Finances/post telephones & internet


Credit and Debit cards are widely accepted throughout France, even in smaller, out of the way places but it is a good idea to keep plenty of cash to hand as you may occasionally find somewhere that will not accept them, e.g. the attendant at a small mooring point.

Many people use the address of the port where they lay up their boat, even if non-resident, in order to open a French bank account (ask their permission first). They will also usually hold mail for you.

We find it unnecessary to have a French bank account, instead we use the services of the Nationwide Building Society www.nationwide.co.uk who do not make any extra charges for using the credit card in France, or for converting our money from euros to sterling as other banks do. They do however make a charge for withdrawing money. We transfer from our joint account enough money to last us through the trip, and a bit extra for emergencies, into a Nationwide Flexaccount. We then use their debit card to draw money at an ATM and to pay for our groceries and general purchases. It is possible to manage your finances on line.

All our bills at home are paid by direct debit, e.g. gas and electricity, whilst we are away, and we have arranged for other regularly occurring bills to be presented during the winter when we are home. We have planned for our MOT and other annual events to fall during the winter months.

If you wish to use traveller’s cheques or to change English money to French be aware that most banks will make a charge for the service. The exception is the Credit Agricole and the Post Office.


This can be delivered to the port where you spend the winter, or you could arrange for it to be forwarded to the local post office (Poste Restante) by someone at home. The Poste Restante service is very efficient. You would need to have the name and postcode of the town to which the post is to be delivered, and be aware that larger towns will have more than one Bureau de Grande Poste.

It has been our experience that public servants in France go out of their way to assist their customers, particularly if you are prepared to shake hands and attempt a little of the language.

Stamps can be bought at the post office and also at the tabac. Post offices are generally known as La Poste or the PTT, and are recognisable by their yellow signs. In smaller towns and villages a part-time post office usually operates from the Mairie.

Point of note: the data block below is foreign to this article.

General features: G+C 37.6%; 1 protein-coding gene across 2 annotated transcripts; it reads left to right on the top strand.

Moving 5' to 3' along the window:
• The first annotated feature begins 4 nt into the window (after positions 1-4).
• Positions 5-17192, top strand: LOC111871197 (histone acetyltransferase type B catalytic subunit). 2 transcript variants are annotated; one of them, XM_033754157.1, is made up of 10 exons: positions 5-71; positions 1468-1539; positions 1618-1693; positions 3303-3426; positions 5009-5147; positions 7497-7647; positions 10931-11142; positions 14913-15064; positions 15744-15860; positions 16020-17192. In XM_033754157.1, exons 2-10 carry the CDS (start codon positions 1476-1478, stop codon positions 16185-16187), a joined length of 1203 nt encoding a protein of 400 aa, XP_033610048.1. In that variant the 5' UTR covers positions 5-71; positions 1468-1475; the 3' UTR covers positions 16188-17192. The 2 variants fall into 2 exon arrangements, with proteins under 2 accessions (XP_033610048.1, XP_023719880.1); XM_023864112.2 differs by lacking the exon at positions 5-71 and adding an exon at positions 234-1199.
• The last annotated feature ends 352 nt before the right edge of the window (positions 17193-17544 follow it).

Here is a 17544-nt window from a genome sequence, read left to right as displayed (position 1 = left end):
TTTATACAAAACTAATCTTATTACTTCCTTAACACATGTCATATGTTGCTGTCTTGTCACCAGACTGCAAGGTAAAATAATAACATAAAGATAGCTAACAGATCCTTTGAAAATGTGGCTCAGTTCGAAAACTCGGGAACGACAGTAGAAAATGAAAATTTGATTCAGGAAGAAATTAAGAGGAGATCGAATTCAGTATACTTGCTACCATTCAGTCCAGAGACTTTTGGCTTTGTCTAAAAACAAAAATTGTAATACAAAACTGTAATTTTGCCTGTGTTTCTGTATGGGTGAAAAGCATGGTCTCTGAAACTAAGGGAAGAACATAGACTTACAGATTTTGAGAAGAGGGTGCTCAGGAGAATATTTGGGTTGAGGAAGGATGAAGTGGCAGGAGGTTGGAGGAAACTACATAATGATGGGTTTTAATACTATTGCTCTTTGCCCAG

Telephones and internet

A mobile phone is a valuable tool whilst cruising. On the Somme it is a necessity as all the lock keepers are called by phone. On other canals you may have to phone to arrange your first lock the next day.

We take our English phone with us as most of our friends have that number programmed into their phones. This has been an expensive way of receiving calls as we pay for the call from the British end and our caller only pays English rates. If you use it to call France you pay for a call to Britain and another back to France.

In the past we bought another cheap mobile phone into which we put a French pay-as-you go SIM card. Top ups were bought at mobile phone shops and at the local Tabac and the assistant, if asked, will make the call to top up the credit for us. Failing that we have found the Tourist Office to be very useful with these little language problems. Using the French SIM card means that we do not pay for incoming calls and our calls within France are cheaper. However we find that if we are away from France long enough for the credit to run out (3 months)we lose our number and have to buy a new SIM card with a new number on our return. Last year we experimented with an International SIM card (Truphone). The calls are not as expensive as using the English-based phone but there is a service charge each day the phone is used. But it can be recharged on line and we never lose the number.

Technology is changing so fast and prices are coming down so I hesitate to include any further advice here about mobile Internet usage. You will probably get better advice from a computer and/or mobile phone stockist.

For the number of emails we receive we find it sufficient to use an Internet café and even small towns have these. Wi-fi points are also on the increase in France and for the last two years we have been able to use Skype for phone calls on the computer at something like 0.01p per minute.

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